Written by Robert Sullivan
Photographs by Jade Doskow
A little less than two decades ago, the last steaming load of garbage arrived at Fresh Kills Landfill. A packed-high barge turned slowly out of the Arthur Kill — that long, dishwater-brown tidal strait that separates Staten Island from New Jersey — and then docked at the Sanitation Department’s pier, an event celebrated less as a matter of ecological stewardship at the time than a triumph of not-in-my-backyard politics.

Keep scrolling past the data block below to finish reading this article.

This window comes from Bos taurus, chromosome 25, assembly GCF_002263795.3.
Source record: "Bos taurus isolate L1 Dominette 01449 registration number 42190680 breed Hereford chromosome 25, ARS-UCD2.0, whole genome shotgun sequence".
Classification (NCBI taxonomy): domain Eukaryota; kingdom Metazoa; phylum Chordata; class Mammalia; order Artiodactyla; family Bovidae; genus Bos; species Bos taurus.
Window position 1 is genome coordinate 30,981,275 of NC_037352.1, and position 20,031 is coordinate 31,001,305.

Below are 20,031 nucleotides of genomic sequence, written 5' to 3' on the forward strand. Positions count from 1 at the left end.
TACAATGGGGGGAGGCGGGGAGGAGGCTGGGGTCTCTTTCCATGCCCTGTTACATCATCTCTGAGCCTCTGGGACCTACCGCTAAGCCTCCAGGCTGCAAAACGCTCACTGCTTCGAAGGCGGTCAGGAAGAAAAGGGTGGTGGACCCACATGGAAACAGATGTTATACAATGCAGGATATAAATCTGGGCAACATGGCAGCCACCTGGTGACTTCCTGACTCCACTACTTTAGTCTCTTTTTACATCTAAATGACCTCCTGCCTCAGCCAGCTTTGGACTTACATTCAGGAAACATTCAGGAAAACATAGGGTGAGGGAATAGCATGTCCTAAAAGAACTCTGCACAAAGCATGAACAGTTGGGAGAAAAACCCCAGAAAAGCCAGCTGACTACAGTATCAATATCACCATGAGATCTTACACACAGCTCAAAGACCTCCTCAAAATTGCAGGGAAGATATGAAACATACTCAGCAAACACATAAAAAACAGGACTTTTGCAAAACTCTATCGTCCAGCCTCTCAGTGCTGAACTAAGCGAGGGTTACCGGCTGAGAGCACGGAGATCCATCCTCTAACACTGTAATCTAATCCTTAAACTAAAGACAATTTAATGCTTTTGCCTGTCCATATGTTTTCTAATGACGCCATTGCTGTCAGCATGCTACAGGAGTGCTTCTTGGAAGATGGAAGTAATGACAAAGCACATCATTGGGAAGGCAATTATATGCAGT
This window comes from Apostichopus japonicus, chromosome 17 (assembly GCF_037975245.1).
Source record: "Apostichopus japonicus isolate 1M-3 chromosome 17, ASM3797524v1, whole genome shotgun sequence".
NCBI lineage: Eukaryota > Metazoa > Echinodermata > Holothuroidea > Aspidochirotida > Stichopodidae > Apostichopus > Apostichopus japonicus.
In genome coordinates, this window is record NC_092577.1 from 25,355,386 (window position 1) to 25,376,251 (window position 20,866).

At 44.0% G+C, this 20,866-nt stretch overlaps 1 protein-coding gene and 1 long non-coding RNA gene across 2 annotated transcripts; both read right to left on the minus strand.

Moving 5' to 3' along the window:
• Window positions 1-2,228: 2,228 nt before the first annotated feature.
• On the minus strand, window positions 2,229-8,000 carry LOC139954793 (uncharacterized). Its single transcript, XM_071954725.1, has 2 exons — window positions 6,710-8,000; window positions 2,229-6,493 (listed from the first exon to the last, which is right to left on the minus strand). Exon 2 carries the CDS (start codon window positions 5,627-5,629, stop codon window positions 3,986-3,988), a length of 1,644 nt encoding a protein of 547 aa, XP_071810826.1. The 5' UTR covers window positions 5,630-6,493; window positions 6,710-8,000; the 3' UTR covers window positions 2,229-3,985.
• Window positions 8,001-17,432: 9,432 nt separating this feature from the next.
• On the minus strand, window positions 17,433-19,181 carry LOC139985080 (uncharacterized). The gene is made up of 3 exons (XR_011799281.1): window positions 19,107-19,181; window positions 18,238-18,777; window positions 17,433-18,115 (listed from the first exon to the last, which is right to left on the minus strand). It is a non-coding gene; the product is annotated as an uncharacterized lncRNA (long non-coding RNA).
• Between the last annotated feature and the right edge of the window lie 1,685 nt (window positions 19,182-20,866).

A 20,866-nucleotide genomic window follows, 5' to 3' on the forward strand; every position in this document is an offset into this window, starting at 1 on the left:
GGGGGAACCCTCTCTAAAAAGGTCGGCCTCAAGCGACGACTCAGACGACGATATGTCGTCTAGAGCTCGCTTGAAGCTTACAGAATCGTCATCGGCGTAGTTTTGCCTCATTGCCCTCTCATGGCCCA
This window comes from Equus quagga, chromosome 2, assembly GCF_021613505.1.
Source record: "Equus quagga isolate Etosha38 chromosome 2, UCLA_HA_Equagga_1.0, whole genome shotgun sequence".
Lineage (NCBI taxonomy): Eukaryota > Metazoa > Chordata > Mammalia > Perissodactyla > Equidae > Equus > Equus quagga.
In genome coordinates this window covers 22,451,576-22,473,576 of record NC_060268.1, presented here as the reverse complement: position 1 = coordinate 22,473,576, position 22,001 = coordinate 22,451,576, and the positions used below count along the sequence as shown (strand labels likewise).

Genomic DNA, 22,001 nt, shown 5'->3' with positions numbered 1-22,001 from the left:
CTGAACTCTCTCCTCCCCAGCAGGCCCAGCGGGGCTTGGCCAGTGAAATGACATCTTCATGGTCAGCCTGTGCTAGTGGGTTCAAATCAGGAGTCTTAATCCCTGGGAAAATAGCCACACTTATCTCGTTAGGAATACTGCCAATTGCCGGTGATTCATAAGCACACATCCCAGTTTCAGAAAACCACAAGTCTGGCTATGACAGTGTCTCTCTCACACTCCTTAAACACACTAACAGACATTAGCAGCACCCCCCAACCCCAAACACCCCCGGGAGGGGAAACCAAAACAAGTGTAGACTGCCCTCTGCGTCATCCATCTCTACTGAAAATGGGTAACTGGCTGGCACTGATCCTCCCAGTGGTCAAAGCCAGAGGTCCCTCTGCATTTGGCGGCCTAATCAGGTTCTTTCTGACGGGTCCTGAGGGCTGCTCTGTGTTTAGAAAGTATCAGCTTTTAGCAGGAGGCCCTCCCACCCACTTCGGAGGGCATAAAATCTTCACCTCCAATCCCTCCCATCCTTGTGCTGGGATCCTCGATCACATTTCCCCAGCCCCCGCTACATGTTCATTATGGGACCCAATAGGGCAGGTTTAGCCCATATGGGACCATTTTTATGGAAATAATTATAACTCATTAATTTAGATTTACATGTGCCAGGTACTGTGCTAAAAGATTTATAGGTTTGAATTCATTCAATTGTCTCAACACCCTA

I remember the last barge because I happened to be there. It was March 22, 2001, and I was embedded with the Department of Sanitation’s film crew, greeting the barge from the rain-soaked deck of what is known to the Sanitation Department navy as a trash skimmer, a little boat that snags flotsam, like a mechanized sea gull. The barge had set off that
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